Whistleblowers (called “relators” in the False Claims Act) may have difficulty in seeking a qui tam award if they have filed for bankruptcy. A federal court has previously held that a whistleblower who filed for bankruptcy lacks standing to be a plaintiff. See United States ex rel. Gebert v. Transport Administrative Services, 260 F.3d 909 (8th Cir. 2001). In the Gebert case, the whistleblowers filed their False Claims Act case in 1998, but had previously filed for bankruptcy in 1994. Their bankruptcy case closed in 1997. The relators schedule of assets filed in the bankruptcy case did not itemize their qui tam claim. They also signed a settlement contract that released Transport Administrative Services, their old employer, from any causes of action (which, obviously, includes whistleblower lawsuits).
The Eighth Circuit held that the whistleblowers had all the information required to file a qui tam complaint when they filed for bankruptcy. The Court held that the relators accordingly transferred their whistleblower lawsuit to the bankruptcy estate when they filed bankruptcy. This voided their standing to bring a qui tam complaint.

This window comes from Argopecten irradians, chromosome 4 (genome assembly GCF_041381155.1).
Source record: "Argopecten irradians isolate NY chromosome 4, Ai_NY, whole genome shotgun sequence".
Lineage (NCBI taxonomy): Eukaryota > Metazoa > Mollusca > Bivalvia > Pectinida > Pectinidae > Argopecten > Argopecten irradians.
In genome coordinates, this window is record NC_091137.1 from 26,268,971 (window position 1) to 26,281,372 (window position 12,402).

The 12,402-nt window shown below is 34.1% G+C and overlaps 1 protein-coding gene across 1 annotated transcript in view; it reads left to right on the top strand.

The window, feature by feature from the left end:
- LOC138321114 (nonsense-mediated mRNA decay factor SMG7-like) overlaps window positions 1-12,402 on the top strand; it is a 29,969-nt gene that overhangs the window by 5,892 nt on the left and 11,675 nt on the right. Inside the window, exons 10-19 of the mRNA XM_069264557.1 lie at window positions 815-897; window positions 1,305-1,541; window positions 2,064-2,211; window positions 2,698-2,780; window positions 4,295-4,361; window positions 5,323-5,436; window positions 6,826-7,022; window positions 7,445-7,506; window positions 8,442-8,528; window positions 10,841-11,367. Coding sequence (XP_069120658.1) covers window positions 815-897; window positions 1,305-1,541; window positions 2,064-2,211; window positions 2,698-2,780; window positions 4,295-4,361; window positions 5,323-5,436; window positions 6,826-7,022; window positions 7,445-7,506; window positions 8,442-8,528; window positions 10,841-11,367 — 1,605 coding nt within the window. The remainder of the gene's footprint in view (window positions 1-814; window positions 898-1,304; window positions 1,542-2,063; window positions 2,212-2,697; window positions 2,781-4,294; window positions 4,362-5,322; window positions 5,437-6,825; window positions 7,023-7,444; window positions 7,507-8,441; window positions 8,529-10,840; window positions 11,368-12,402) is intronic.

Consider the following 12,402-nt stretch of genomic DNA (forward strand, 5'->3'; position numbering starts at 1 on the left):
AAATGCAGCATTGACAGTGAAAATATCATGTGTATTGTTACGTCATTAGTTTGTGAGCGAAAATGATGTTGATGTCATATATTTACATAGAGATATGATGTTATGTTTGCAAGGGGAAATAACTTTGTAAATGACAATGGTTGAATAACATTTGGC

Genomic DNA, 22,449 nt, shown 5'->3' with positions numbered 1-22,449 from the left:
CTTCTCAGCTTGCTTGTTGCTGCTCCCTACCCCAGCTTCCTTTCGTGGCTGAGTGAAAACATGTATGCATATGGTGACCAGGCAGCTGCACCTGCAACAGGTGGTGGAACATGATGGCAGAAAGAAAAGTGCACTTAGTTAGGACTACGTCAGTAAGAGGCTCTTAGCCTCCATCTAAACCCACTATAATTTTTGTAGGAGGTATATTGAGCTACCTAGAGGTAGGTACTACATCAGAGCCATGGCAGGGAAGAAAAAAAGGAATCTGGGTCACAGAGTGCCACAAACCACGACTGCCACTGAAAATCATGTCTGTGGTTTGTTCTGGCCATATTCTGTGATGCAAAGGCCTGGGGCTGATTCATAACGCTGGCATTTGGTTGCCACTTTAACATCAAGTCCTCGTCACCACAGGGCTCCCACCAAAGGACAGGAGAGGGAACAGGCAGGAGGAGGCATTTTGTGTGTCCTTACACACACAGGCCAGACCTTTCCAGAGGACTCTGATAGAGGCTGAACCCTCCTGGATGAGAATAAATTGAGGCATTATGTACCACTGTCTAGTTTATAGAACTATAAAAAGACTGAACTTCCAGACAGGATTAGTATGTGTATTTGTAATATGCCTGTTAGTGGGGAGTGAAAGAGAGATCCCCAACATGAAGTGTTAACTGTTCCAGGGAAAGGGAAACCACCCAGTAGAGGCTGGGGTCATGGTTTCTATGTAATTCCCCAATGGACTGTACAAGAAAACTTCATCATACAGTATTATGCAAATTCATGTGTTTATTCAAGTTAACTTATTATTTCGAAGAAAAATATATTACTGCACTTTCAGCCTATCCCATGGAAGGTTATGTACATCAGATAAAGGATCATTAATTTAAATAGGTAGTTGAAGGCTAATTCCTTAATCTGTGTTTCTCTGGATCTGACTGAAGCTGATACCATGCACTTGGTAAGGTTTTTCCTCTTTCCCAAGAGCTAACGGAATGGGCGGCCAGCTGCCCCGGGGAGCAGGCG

Although the Gebert case appears discouraging to potential whistleblowers who have previously filed for bankruptcy, this is a complex area of law with many exceptions that may apply. It may be possible to have a whistleblower attorney appointed to pursue a case by the trustee of the bankruptcy estate. With complex legal issues, it’s best to be aware of a potential challenge early in a case in order to sufficiently prepare and address the problem. During your confidential consultation with a whistleblower attorney, be sure to mention any bankruptcy issues so that your attorney may adequately analyze your case.